Mel Cooke, STAR Writer
As the new school year started on Monday, students at Dunoon Technical High School were introduced to new teachers in the auditorium of the St Andrew institution.
They also met 28 of their fellow students, not for the first time, but for the first time in their capacity as Peace and Love in Society peer mediators. They were trained over four days during the summer holidays, as the PALS programme begins in over 100 schools under an arrangement with the Ministry of Education.
"You will hear them refer to themselves as conflict managers also," PALS trainer Sybil James, who did the introductions, told students in the packed auditorium. "They serve their school by helping other students resolve conflicts."
PALS trainer Michael Cohen is the school's coordinator and will have direct contact with the Dunoon peer mediators throughout the school year. PALS trainer Sheron Barnes-Wilmott also worked with the students.
With the peer mediators/conflict managers, new badges on their shirts and tunics, standing before the general assembly, James explained their roles.
"They operate in pairs and are scheduled for duty by the coordinator. They assist students in peaceful expression and resolution of their conflicts," she said. Students may be referred to the peer mediators/conflict managers by the principal, teachers or other students, or they may go voluntarily.
James emphasised that the process is voluntary and the peer mediator/conflict managers are "facilitators, not judges or disciplinarians. They help students express their conflicts and find their own best solution."
"They won't tell you what to do. They won't say who is right or wrong. They invite you, the students, the disputers, to come up with your own solutions. The philosophy is that students can handle their conflicts themselves," James said.
Teachers, then, should not have to interrupt their schedules to "deal with little conflicts", while the students will learn to handle their own conflicts, which will serve them well as they go into the wider society.
"It gives me great pleasure to present to you the conflict-resolution managers of Dunoon," James said, to general applause.
Romaine Brown and Felecia Hibbert were asked to indicate how the PALS training had affected them, Brown saying, "we have learnt how to discipline ourselves and deal with problems".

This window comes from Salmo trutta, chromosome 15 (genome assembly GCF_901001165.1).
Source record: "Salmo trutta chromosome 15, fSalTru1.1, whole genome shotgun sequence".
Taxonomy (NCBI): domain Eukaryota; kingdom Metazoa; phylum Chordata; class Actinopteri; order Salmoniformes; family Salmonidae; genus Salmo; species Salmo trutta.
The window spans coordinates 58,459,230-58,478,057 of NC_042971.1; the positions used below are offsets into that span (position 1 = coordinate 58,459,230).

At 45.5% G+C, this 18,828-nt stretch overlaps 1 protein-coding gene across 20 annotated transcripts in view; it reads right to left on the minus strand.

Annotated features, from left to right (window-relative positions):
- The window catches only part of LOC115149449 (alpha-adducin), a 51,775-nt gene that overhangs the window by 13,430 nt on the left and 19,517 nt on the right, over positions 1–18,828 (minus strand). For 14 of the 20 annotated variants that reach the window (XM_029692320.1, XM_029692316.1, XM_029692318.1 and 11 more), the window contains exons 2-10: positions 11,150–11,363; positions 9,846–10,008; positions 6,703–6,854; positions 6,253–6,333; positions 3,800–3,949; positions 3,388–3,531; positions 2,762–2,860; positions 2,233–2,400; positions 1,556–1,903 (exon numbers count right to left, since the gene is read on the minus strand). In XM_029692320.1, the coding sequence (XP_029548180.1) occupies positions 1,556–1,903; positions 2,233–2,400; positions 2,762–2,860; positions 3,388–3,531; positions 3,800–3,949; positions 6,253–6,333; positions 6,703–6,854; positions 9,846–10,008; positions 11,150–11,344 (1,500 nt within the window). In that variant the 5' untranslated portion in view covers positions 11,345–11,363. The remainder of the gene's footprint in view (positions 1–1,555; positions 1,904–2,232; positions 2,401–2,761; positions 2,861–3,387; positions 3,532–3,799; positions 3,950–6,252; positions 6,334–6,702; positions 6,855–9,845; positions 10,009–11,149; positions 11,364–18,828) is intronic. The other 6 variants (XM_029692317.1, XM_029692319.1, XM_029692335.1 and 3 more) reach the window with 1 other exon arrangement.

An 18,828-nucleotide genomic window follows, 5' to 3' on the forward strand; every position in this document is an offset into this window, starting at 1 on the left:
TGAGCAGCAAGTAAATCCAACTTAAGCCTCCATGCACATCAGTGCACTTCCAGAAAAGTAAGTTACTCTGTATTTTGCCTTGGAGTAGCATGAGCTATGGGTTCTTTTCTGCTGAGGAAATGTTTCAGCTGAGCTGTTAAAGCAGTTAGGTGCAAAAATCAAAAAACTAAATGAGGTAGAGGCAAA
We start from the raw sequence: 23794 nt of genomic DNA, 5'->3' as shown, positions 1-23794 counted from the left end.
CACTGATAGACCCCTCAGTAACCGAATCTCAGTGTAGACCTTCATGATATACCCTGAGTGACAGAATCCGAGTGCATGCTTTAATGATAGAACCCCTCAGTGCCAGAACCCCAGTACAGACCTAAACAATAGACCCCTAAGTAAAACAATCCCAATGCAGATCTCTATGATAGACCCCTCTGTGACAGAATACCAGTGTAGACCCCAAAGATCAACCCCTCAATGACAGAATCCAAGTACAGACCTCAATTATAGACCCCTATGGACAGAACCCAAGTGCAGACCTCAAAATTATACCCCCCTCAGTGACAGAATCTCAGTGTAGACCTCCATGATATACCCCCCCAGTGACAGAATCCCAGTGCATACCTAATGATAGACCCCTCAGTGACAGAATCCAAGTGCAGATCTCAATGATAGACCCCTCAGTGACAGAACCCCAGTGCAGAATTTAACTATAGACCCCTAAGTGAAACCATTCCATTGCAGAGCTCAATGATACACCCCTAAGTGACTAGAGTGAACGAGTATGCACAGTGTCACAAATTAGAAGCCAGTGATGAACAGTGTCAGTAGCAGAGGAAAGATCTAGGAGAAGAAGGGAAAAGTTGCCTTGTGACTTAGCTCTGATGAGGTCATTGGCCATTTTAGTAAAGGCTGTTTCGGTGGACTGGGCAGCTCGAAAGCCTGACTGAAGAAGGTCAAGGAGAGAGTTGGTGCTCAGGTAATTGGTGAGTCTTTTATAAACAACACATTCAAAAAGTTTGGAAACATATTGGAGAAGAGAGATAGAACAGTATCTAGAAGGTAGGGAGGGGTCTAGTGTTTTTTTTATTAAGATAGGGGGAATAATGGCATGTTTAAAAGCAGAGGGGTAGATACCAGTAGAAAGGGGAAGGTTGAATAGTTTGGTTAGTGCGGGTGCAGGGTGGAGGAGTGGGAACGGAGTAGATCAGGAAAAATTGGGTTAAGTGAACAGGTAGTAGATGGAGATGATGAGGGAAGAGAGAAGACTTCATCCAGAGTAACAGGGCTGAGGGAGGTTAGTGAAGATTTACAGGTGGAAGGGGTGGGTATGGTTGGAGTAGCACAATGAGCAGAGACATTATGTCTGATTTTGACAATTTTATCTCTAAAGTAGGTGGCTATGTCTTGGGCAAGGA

"We are here to help you deal with your problems," Brown said. "We are here as a guideline, so when you go into the society you know how to manage your conflicts."
And Hibbert said "it helped me to deal with my conflict and show others how to deal with theirs."
The introductions over, James told THE STAR that for three days in July and, a final day, last Friday, the peer mediators/conflict managers were taught conflict-resolution skills, such as anger management, understanding, resolving conflicts and effective communication".
"They responded positively, although we introduced a new way of dealing with conflicts, which was sort of new to them, and they thought they would not be able to deal with conflicts in a positive way. First we had to teach them to deal with their conflicts if they were to deal with others," James said.
"It was a challenge because they 'don't take no chat'. When we were telling them to walk away - they don't walk away, especially the boys, because you are soft."
The students were selected based on their leadership qualities, James explaining that it did not necessarily mean "the brightest, most cooperative, most disciplined". Students who are able to deal with their peers were selected to be peer mediators/conflict managers.
There will be further PALS programmes at Dunoon, as teachers need to be trained and there will be a student-leader programme with Cohen having direct responsibility for the projects. "In the school there is a change in the culture programme, a critical management programme."
"I have quite a lot to do," Cohen told The STAR.